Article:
An environmental impact study (EIS) is scheduled to start this summer. The city of Paynesville and Paynesville Township requested the Minnesota Department of Transportation (MnDOT) do the study in 1997 so an area could be preserved for future road development.
Currently, MnDOT's four-lane expansion plan ends at Richmond and at New London. This expansion should start this summer to the east and could start in 2003 in the west.
The section between, which includes Paynesville, will be preserved as a two-lane highway. "Studies show there is a significant drop-off in traffic flow once you're past County Road 22 by Richmond," said Mike Travis, MnDOT District 3 information officer.
If the EIS study shows traffic flow merits a four-lane highway, a corridor will be established, said Lowell Flaten, Minnesota Department of Transportation (MnDOT) District 8 engineer. To merit a four-lane highway, traffic counts in a 20-year projection needs to show 10,000 vehicles per day pass through on Highway 23.
Traffic counts are compiled every two years, Flaten said. A new traffic study in which MnDOT looks at origin of destination is needed, he added. This study would show how many people drive through Paynesville or to Paynesville.
"We're pretty much in the preliminary stages where Paynesville is concerned," said Flaten. The EIS is expected to take 18 months or longer. MnDOT will look at alternatives so business or residential development would not interfere with the highway corridor, he added.
The EIS will also look at the environmental, economic, and social impact as to how the traffic patterns will affect the nature of Paynesville as it is today.
Flaten said the EIS study will look at the environmental impact on a couple of routes south of town, a route through town, and a couple of routes north of town.
Dennis Wilde, Paynesville city administrator, said MnDOT can release the corridor for development if the construction plans change.
If anything is done to Highway 23 around Paynesville, construction is not expected to take place for 18 years, according to Flaten.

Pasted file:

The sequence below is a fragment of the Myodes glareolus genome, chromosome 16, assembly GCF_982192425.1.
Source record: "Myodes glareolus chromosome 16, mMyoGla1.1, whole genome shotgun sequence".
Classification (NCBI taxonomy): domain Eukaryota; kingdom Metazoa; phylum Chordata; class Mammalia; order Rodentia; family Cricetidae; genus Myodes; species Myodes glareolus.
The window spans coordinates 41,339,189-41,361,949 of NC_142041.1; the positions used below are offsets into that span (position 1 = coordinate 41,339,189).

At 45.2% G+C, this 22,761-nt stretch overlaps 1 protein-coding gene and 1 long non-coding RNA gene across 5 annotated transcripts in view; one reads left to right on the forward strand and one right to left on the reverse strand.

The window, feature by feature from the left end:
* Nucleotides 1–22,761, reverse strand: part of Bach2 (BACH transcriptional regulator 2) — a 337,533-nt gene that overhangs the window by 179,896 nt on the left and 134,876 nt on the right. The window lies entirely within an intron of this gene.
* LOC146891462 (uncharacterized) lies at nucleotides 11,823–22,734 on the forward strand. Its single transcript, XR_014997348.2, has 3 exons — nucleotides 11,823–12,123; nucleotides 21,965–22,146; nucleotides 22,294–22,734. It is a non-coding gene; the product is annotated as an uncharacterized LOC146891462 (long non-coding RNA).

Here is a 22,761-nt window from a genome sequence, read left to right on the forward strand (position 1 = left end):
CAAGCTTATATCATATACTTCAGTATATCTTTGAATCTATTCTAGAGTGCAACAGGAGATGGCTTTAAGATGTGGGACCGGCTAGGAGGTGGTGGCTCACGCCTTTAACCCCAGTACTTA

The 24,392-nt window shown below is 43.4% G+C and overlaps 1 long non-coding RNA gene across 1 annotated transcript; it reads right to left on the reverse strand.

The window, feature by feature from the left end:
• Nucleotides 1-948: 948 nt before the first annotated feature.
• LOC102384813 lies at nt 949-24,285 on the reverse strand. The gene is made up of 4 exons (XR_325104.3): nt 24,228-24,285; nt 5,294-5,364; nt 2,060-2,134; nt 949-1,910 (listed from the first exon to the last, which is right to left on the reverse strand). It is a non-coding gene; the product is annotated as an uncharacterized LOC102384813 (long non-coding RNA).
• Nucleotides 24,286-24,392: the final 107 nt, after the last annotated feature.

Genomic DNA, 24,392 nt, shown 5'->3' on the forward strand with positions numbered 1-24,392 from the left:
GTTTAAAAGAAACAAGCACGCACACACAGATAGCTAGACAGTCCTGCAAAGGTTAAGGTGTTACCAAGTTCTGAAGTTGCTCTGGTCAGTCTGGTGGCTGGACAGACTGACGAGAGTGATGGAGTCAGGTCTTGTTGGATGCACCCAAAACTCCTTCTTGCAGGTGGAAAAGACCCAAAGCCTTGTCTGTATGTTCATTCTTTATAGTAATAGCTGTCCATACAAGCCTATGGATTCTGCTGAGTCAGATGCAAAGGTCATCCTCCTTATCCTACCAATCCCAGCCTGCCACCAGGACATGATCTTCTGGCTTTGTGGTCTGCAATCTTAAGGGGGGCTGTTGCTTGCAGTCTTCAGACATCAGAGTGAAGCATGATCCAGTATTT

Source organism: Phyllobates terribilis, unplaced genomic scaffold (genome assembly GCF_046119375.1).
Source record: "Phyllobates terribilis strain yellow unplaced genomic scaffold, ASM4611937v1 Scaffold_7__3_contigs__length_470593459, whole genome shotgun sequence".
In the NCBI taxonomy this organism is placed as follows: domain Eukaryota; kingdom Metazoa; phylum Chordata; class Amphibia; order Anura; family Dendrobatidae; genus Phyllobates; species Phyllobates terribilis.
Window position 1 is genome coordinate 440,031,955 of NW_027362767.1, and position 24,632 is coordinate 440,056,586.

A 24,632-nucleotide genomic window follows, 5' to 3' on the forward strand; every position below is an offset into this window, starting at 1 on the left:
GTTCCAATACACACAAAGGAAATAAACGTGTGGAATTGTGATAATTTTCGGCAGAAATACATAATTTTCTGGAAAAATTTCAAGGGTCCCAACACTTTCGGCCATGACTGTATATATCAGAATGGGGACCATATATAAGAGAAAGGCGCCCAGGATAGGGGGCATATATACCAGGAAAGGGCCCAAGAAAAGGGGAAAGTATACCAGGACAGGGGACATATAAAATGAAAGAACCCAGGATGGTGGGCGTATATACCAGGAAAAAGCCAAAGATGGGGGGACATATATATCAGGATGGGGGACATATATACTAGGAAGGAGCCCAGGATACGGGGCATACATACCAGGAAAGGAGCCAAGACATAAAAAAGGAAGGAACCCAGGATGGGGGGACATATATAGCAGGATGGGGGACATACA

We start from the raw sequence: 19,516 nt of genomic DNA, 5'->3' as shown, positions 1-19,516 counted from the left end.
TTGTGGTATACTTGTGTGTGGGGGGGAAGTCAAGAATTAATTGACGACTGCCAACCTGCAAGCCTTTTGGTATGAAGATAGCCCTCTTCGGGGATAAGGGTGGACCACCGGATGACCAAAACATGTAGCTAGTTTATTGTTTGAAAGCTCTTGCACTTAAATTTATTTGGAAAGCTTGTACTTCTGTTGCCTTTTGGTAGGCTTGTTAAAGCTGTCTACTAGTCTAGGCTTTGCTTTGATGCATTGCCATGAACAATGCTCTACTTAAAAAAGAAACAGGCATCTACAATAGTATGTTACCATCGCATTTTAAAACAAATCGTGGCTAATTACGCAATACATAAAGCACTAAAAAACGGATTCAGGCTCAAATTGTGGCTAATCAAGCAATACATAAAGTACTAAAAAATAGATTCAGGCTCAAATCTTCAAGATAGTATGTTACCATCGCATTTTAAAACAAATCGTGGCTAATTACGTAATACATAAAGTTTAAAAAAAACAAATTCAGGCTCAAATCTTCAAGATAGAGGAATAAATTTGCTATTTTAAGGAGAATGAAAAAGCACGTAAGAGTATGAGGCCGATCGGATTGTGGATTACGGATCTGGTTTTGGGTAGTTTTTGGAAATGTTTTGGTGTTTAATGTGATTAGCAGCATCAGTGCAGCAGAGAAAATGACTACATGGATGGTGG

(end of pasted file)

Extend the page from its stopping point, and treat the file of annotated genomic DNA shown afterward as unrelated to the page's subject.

I-94 to Richmond
The work from I-94 to Richmond will be done in four phases. Phase one, which starts in June, will cost about $12 million. Phase one extends the four lanes from where they currently end by I-94 to a mile west of Rockville.
Then a by-pass will be constructed, taking traffic south of Rockville.
The first phase is about 6.35 miles and is expected to be completed in 2002.
"The majority of the road construction will run parallel with the existing Highway 23," Travis said.
The second phase would extend the roadway from Rockville to just east of Cold Spring, a 2.2-mile stretch.
Phase two includes a frontage road from Gold'n Plump to where Main Street connects with Highway 23 outside of Cold Spring. This stage is expected to cost about $1.2 million and be completed in 2003.
The third stage would take the four-lane road through Cold Spring to County Road 158 by the Rich-Spring Golf Course. This phase includes replacing the bridge across the Sauk River in Cold Spring. This $9 million phase would be completed in 2004.
Phase four would extend the highway through Richmond, replacing the bridge across the Sauk River towards Roscoe. This $7 million phase would be completed in 2005.
The four-lane expansion project from I-94 to Richmond will cost $50 million: $30 million for construction and $20 million to purchase right-of-way. According to Travis, the 13-mile project includes relocating 37 homes and 15 businesses.
Besides state highway funds, the Highway 23 project will be using federal funds, as Highway 23 has been designated an interregional corridor. This supplemental funding has moved phase four up a year, which should enable MnDOT to complete the project early.
Willmar to New London
MnDOT expects work on the four-lane highway through Spicer and New London to start in 2003 and be completed in 2004. This 11.5-mile stretch of roadway is estimated to cost $48 million.
MnDOT has held a lot of meetings in New London and Spicer and feels at this point a lot of things have been wrapped up, Flaten said.
Even though the plans have been approved by the Spicer City Council, and MnDOT. Citizens opposed to the four-lane expansion are still trying to prevent the highway from running through Spicer. Opposition concerns include the amount of traffic, fitting the expanded roadway through the town, and loss of right-of-way.
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